Berkeley’s open-air market: venue for community connection

Shoppers examine produce at the Saturday Berkeley Farmers' Market

BERKELEY, Calif.—Bright tents, colorful fruit stands, and freshly baked pastries greet Berkeley residents on an early Saturday morning at the city’s largest Farmers’ Market, founded by the Berkeley Ecology Center in 1987. At the corner of Center and Martin Luther King Jr. streets,  customers stroll and shop at more than 60 vendors, most whom have been selling their goods at the market for more than 10 years. Local patrons return week after week to purchase groceries, taste peach samples and listen to live music.

Mitchell, a Berkeley resident, attends the market regularly,he greets Bob Bernstein, the apple cider salesman, as an old friend. Bernstein runs Pomo Tierra Ranch.

At the market, with  20 prepared food salesmen, and 40 farmers, the vendor turnover is low, allowing them to establish personal relationships with their customers. Brian Ogle, proprietor of OctoberFeast Bakery, cites these relationships as the primary reason for selling at the market. “We like customer interaction versus dropping off at a grocery store,” he said, We like connecting people with good products in a good atmosphere.”

Annabelle Lenderink, owner of  La Tercera,  sells  fresh beans, shallots, winter squash, tomatoes and plums at the market. Her stall at the Berkeley was started 20 years ago. She attends two of the three weekly Berkeley markets, and,  has a loyal base. Along with local individuals, Lenderink’s customers include  Chez Panisse, famous for serving local, in-season food on its ever-changing menus.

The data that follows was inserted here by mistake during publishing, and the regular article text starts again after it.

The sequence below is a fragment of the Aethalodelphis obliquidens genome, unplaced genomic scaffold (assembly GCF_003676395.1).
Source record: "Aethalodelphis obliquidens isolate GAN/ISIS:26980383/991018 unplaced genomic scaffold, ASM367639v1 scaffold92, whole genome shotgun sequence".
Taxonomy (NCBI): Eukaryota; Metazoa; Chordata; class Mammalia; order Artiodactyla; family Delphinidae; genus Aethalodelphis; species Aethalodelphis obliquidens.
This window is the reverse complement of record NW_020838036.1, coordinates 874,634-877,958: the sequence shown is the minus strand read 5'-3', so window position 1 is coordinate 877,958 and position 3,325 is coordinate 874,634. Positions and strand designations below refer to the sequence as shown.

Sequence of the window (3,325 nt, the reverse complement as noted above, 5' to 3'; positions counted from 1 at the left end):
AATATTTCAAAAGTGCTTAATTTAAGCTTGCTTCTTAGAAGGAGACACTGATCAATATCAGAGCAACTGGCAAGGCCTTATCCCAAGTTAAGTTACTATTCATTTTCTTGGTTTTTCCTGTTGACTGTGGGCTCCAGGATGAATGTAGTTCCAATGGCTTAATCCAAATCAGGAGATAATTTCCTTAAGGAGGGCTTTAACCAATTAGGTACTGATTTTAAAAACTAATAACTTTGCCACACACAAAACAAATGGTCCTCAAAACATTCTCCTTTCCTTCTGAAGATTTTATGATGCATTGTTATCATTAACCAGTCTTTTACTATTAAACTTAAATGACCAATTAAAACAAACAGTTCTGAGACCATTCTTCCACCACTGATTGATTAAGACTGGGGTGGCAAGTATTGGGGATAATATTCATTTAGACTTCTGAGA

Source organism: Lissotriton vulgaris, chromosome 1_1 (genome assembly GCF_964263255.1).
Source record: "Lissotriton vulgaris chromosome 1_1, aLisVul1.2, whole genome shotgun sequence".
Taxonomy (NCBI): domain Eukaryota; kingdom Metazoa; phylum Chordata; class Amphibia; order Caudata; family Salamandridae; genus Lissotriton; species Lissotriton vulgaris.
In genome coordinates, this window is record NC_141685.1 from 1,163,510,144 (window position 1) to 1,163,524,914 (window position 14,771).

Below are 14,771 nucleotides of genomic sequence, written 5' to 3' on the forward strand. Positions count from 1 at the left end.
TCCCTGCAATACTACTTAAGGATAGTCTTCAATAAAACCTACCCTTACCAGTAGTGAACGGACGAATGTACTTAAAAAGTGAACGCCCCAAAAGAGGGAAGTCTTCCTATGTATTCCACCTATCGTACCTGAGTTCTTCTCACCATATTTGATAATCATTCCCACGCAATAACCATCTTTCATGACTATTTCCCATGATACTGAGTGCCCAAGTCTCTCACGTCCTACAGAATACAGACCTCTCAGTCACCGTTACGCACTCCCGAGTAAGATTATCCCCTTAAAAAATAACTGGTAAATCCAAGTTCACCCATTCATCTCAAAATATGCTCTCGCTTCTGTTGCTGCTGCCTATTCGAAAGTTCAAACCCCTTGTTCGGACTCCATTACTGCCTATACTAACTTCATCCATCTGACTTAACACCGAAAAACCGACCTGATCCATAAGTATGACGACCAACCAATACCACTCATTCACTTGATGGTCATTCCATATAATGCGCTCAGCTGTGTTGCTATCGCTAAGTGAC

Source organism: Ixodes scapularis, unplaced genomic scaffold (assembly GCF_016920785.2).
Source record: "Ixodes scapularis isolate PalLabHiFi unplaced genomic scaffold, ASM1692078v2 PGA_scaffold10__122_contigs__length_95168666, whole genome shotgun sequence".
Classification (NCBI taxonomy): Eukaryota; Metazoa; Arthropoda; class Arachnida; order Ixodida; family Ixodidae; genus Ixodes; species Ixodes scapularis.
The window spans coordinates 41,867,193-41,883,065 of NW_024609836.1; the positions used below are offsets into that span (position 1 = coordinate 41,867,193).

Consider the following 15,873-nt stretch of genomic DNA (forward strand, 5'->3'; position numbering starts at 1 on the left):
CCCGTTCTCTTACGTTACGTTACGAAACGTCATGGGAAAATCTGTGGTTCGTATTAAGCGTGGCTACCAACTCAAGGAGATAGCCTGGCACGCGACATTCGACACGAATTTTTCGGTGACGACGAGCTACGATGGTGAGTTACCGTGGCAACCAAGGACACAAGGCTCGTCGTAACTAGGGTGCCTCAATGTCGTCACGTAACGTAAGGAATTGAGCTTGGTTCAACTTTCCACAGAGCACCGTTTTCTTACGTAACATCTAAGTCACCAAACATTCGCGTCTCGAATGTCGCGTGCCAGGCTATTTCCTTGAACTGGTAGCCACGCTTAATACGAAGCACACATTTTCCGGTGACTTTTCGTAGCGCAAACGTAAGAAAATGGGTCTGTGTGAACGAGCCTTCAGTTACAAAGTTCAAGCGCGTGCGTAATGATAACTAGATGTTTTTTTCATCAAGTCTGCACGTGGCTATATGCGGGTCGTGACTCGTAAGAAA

On the far corner of the market, Gourmet Coffee Stand offers its fresh brew along with baked goods, salads and desserts to hungry customers. This was established six years ago, and is frequented by patrons of its flagship store as well. Staff member Danielle Windrix said, “I like selling at the market because it increases communication skills with the customers. Everything is baked in the morning at 5 a.m.and has to be fresh to sell.” Similar ideals are held by other members of the market community. Ogle said, “We always make sure it [our food] gets fresh to the customers, otherwise, we throw it away.”

Contributing writer: Ali Solon

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